A new word to you? Yes, well, we were searching for a suitable adjective to describe this:
20 June 2013
Tullett Prebon plc
Statement in relation to court proceedings
(We’ll get our coat)
Since there’s a question-mark over who’s going to buy the circa €200bn of fresh eurozone sovereign debt being sold in the first three months of 2012… Read more
Ahead of Wednesday’s main event – the 3-year Long Term Refinancing Operation – we present a brief preview via Rabobank.
It brings together much of what we have been writing about over the past couple of days – the sharp decline in demand for the Main Refinancing Operation on Tuesday and the take up for the one-day fine tuning, or bridging, facility – to make a couple of points Read more
Rabobank is planning the first bank bond to comply with forthcoming European rules, offering a new type of capital as banks across the continent try to fortify their balance sheets, says the FT. The market for so-called hybrid Tier 1 bonds, which possess features of debt and equity, has been closed since February as banks grappled with market uncertainty and incoming regulation. Basel III rules and the European Commission’s capital requirements directive propose a host of new conditions for hybrid debt. The notes from Rabobank, the Dutch co-operative lender, would act exactly like normal bonds unless the bank breached certain capital limits, at which point they would be written down. This write-down feature is important for new types of bank debt as European regulators move increasingly towards incorporating ‘bail-in’ features into bank debt, meaning bondholders will have to share the losses of a failed bank.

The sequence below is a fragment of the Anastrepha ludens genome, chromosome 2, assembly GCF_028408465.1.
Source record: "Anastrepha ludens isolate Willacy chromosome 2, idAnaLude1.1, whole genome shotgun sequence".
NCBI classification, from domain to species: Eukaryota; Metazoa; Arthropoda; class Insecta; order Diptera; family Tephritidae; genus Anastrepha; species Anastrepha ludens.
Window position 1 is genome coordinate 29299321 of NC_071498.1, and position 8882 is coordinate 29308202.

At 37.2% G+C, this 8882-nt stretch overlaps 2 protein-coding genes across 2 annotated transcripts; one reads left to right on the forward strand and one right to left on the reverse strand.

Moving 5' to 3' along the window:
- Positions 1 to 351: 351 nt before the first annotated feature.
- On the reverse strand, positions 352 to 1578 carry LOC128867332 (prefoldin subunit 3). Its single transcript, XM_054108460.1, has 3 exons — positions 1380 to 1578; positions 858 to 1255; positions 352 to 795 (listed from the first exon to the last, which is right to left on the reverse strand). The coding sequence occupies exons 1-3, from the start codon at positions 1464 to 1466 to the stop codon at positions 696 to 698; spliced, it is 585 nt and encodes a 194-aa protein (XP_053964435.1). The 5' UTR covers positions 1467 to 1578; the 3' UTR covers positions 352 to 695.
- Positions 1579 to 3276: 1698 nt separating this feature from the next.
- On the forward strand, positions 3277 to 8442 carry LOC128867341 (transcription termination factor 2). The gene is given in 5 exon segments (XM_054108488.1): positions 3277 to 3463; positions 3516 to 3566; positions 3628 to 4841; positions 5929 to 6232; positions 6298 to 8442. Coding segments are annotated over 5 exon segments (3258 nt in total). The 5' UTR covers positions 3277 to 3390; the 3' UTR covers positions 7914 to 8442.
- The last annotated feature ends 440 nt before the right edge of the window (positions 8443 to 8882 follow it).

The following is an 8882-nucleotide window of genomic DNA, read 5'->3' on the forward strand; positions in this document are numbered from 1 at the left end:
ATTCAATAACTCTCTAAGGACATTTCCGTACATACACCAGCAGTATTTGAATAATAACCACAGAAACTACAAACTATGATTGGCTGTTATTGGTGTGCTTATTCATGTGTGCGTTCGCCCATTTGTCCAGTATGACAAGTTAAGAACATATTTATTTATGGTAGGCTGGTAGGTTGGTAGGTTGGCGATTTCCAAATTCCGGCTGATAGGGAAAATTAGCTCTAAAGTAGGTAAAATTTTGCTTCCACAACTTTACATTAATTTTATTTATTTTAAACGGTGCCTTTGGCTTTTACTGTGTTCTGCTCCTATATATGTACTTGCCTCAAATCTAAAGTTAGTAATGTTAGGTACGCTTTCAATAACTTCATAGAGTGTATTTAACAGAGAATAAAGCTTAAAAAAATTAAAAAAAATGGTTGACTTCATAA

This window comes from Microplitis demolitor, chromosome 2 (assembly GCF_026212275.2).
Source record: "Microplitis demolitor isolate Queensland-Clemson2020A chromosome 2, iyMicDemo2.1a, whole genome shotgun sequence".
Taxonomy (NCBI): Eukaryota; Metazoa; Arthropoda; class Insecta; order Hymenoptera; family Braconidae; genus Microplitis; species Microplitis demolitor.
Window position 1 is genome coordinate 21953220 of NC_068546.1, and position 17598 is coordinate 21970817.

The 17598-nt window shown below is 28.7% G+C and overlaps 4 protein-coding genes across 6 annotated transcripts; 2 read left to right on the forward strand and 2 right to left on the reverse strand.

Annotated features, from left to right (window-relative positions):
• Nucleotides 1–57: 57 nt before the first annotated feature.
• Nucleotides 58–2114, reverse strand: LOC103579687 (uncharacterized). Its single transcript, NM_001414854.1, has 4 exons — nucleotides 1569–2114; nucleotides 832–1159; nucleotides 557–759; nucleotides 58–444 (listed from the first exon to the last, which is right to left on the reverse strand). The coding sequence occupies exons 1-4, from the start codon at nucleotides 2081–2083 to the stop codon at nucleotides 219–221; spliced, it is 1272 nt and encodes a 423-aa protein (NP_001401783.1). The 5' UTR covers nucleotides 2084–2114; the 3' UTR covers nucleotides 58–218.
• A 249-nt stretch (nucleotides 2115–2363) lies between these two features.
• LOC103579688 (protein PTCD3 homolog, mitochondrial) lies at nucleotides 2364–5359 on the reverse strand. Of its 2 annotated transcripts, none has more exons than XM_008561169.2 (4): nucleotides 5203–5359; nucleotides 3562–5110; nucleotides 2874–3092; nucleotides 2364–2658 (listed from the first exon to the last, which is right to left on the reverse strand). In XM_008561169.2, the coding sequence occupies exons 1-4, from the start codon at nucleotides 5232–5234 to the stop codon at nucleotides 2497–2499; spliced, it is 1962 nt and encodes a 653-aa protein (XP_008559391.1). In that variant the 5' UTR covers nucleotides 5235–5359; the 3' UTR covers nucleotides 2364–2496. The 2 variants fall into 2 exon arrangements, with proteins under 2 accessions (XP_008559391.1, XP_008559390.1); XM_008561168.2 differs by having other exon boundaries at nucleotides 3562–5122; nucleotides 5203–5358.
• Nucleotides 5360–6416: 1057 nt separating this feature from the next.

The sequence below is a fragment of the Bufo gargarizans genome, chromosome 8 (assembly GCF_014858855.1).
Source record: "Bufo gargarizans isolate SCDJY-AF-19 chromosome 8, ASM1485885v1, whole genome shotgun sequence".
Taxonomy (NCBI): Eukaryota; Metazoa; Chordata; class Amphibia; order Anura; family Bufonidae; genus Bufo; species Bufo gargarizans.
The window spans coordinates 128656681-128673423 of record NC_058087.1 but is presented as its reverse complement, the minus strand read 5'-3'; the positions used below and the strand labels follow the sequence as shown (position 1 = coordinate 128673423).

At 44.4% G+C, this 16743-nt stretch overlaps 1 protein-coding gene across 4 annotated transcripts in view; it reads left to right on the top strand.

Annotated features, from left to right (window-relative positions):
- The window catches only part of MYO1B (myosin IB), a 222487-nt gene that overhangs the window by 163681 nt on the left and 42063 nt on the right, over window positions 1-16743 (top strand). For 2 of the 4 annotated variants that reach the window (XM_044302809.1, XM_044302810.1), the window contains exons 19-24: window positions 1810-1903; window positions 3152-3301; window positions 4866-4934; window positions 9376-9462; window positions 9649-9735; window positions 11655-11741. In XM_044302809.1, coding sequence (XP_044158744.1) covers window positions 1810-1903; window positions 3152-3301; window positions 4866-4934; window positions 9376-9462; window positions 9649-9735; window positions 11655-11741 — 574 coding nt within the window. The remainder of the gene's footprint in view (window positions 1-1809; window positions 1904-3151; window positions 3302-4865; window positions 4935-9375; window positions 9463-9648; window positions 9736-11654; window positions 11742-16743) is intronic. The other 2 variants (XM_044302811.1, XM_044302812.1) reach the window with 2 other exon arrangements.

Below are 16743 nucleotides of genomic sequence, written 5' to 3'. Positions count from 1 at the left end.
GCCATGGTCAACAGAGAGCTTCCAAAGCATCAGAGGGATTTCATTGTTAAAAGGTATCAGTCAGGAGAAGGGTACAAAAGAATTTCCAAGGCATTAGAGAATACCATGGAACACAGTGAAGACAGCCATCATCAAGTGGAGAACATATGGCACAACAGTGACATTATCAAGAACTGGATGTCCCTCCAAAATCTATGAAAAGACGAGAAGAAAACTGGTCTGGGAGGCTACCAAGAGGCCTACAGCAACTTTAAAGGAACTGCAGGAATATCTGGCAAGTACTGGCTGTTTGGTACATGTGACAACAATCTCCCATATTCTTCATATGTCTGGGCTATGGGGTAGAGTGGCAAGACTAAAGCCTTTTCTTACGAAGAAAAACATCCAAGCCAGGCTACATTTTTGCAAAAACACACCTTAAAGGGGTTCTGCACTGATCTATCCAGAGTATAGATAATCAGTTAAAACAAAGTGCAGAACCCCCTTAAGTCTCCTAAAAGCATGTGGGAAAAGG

Executives at Swiss private bank Sarasin are pushing majority shareholder Rabobank of the Netherlands to sell its stake in a SFr3bn ($3.4bn) management buy-out, reports the FT. Joachim Straehle, Sarasin chief executive, said no formal negotiations had begun, though there had been informal talks. In the event of an agreement, Straehle told the FT, he was confident of securing funding for a deal from potential financiers in the Middle East, Asia and Switzerland. Rabobank, a mutually owned Dutch lender with its roots in the agricultural industry, has been a key crutch to Sarasin through the financial crisis thanks to its rare triple A credit rating.
Rabobank is planning the first bond to comply with tough new global rules on which securities can count towards regulatory capital, reports the FT. The Dutch mutual, the only private sector bank with a triple-A rating, is marketing a deal for a hybrid in which investors will lose all their money if the bank breaches pre-set capital ratios. The deal comes after the Basel Committee on Banking Supervision last week said that all hybrids must in future contain a mechanism for forcing investors to take losses at the point of that bank’s crisis, either by converting to equity or, as in Rabobank’s deal, writing off the value of the deal.
Investors have rushed back in to fund the activities of Europe’s banks after the publication 10 days ago of the regulator’s stress tests, despite criticism that the checks lacked stringency, reports the FT. A wave of bank bond deals were launched across the continent last week, as markets rallied on both the stress tests’ outcome and loosening of proposed Basel III bank regulations. Spanish banks were among the busiest issuers, while other European banks to launch debt issues included Barclays, BNP Paribas, BPCE, Credit Suisse, HSBC, Intesa Sanpaolo, Rabobank, Royal Bank of Scotland and UBS.
Private investors who lost millions in an alleged German Ponzi scheme have threatened legal action against the UK’s Barclays and HSBC as well as Rabobank of the Netherlands, alleging the banks may have acted irresponsibly, reports the FT. The development adds another twist to the German criminal investigation into Helmut Kiener, founder of the K1 hedge fund group, who state prosecutors allege stole upwards of €300m ($390m) from investors and banks.